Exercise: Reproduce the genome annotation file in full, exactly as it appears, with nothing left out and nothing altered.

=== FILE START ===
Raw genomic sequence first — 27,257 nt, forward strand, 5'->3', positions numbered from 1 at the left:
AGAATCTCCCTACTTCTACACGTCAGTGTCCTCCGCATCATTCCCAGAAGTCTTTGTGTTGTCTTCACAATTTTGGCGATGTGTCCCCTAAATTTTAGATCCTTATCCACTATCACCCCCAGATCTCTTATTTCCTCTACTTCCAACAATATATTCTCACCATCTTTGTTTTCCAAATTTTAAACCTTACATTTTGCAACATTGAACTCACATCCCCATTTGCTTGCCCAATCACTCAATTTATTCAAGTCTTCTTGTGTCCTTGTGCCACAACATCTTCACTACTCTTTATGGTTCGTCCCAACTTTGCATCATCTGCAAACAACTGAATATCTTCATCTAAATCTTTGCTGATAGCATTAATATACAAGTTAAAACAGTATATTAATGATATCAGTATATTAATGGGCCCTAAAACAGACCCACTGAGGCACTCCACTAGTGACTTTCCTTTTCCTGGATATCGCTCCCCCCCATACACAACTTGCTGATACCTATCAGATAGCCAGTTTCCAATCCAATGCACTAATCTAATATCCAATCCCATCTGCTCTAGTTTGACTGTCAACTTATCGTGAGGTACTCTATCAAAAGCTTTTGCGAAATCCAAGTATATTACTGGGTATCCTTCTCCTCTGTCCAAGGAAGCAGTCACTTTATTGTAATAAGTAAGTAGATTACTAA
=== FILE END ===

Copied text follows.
Raw genomic sequence first — 27,257 nt, forward strand, 5'->3', positions numbered from 1 at the left:
AGAATCTCCCTACTTCTACACGTCAGTGTCCTCCGCATCATTCCCAGAAGTCTTTGTGTTGTCTTCACAATTTTGGCGATGTGTCCCCTAAATTTTAGATCCTTATCCACTATCACCCCCAGATCTCTTATTTCCTCTACTTCCAACAATATATTCTCACCATCTTTGTTTTCCAAATTTTAAACCTTACATTTTGCAACATTGAACTCACATCCCCATTTGCTTGCCCAATCACTCAATTTATTCAAGTCTTCTTGTGTCCTTGTGCCACAACATCTTCACTACTCTTTATGGTTCGTCCCAACTTTGCATCATCTGCAAACAACTGAATATCTTCATCTAAATCTTTGCTGATAGCATTAATATACAAGTTAAAACAGTATATTAATGATATCAGTATATTAATGGGCCCTAAAACAGACCCACTGAGGCACTCCACTAGTGACTTTCCTTTTCCTGGATATCGCTCCCCCCCATACACAACTTGCTGATACCTATCAGATAGCCAGTTTCCAATCCAATGCACTAATCTAATATCCAATCCCATCTGCTCTAGTTTGACTGTCAACTTATCGTGAGGTACTCTATCAAAAGCTTTTGCGAAATCCAAGTATATTACTGGGTATCCTTCTCCTCTGTCCAAGGAAGCAGTCACTTTATTGTAATAAGTAAGTAGATTACTAA